The House of Representatives has officially passed The Safe and Accurate Food Labeling Act of 2015, which bans mandatory GMO labeling and puts into effect a policy of voluntary GMO labeling instead. The federal law officially overrides Vermont’s GMO-labeling bill, which would have gone into effect in 2016. Vermont was the only state in the union to pass such a law, although Maine and Connecticut would also pass a mandatory GMO-labeling law if their neighboring states did the same.
The House of Representatives, which voted in favor of voluntary GMO labeling 275 to 150, is backed by the food industry — specifically the Grocery Manufacturers Association and Monsanto Company — which has fought tirelessly to keep mandatory label laws off the books. Monsanto alone has spent $6.3 million to fight against individual state GMO campaigns. The food industry claims that 75 to 80 percent of foodstuffs we see in our grocery stores contain genetically modified ingredients, like corn and soy. The FDA has also said that GMOs are safe.
Opponents of the bill say that Americans still have a right to know what’s in their food.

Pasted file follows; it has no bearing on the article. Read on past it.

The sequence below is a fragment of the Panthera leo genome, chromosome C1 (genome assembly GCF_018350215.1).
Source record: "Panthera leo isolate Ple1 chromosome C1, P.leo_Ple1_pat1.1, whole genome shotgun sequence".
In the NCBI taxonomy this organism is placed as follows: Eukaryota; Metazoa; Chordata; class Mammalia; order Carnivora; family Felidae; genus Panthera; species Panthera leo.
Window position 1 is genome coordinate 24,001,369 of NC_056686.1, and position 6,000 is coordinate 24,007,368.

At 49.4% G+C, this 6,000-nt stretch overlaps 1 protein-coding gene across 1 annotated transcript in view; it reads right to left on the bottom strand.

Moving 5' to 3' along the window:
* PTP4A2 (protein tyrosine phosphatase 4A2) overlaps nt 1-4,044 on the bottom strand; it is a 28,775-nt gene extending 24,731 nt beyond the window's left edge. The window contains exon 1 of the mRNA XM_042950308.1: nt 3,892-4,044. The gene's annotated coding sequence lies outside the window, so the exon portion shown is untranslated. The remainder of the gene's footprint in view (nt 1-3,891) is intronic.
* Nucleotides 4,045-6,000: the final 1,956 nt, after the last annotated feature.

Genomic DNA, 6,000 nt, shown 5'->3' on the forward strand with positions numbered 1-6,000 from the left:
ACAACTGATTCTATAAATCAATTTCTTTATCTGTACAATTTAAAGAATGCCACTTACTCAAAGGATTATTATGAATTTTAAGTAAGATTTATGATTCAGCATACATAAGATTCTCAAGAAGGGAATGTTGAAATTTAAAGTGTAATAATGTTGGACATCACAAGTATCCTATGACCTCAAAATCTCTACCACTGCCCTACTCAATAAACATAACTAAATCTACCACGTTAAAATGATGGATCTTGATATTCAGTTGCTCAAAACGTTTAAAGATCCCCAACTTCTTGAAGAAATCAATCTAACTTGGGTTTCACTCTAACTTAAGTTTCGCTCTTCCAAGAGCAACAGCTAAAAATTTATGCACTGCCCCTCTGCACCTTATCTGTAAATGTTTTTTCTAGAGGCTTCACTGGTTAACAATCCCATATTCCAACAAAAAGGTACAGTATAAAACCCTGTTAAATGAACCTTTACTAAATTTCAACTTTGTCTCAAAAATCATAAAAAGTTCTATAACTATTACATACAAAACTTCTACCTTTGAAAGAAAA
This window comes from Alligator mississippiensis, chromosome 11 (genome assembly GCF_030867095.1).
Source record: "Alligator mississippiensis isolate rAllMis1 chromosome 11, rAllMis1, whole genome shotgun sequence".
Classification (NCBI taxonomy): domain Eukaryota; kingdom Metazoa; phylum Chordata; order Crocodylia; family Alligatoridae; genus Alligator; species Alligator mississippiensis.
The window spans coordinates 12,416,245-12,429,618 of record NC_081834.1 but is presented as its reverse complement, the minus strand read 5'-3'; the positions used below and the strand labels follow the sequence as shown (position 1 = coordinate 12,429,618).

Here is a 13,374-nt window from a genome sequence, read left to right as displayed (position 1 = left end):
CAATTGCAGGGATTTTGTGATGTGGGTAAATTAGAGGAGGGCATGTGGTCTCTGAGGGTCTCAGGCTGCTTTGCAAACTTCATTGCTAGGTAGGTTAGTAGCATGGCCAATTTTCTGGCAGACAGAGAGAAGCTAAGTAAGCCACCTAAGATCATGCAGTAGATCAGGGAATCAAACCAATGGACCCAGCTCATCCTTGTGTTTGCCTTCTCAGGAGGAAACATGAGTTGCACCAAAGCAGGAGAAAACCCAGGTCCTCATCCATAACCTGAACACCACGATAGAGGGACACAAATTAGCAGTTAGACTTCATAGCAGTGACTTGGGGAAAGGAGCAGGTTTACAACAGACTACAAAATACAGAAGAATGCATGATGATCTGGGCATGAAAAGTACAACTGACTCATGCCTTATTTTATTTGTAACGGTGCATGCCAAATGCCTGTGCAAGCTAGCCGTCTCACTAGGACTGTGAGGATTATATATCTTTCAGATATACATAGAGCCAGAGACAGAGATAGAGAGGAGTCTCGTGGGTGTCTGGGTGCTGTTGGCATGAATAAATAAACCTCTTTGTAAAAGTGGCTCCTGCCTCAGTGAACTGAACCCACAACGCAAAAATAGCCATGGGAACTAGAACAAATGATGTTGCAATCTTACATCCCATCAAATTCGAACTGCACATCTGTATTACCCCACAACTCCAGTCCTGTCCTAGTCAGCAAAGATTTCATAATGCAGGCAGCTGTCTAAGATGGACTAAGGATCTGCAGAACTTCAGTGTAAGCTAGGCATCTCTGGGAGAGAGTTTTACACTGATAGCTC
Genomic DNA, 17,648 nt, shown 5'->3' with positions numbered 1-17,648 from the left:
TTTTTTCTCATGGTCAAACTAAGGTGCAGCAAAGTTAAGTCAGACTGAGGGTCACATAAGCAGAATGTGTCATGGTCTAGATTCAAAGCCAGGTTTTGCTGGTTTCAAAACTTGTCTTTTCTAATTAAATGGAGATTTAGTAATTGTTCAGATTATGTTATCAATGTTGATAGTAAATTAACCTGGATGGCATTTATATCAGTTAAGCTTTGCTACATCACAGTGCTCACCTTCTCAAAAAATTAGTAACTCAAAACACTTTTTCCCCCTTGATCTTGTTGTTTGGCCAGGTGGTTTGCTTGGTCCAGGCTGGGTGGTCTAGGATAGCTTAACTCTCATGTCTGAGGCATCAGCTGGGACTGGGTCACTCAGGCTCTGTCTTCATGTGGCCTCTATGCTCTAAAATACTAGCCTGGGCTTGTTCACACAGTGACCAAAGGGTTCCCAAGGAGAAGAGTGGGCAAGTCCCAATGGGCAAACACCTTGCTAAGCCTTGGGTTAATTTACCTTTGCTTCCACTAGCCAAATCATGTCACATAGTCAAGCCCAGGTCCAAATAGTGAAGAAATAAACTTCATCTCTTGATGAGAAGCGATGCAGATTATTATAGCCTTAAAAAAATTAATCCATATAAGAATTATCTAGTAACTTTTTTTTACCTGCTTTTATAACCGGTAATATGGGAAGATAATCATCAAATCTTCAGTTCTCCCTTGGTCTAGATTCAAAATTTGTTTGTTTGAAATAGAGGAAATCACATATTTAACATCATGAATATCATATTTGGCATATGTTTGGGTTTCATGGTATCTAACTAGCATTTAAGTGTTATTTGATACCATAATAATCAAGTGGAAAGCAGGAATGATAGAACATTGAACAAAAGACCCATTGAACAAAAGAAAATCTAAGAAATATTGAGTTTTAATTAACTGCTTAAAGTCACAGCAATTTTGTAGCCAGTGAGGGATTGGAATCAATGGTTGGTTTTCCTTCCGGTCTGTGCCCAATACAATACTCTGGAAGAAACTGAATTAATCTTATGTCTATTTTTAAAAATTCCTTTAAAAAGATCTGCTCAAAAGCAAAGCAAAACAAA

“American families deserve to know what they are eating and feeding to their children,” Rosa DeLauro (D-Conn) told The Hill blog. “The FDA already requires clear labeling of over 3,000 ingredients, additives, and food processes. GMOs should be no different.”
However, supporters of the law say that because the government says that GMOs are safe, and that since there is no absolute direct link between genetically modified foods and health hazards, mandatory labels are unnecessary.
“Precisely zero pieces of credible evidence have been presented that foods produced with biotechnology pose any risk to our health and safety,” Mike Pompeo (R-Kan.) said. “We should not raise prices on consumers based on the wishes of a handful of activists.”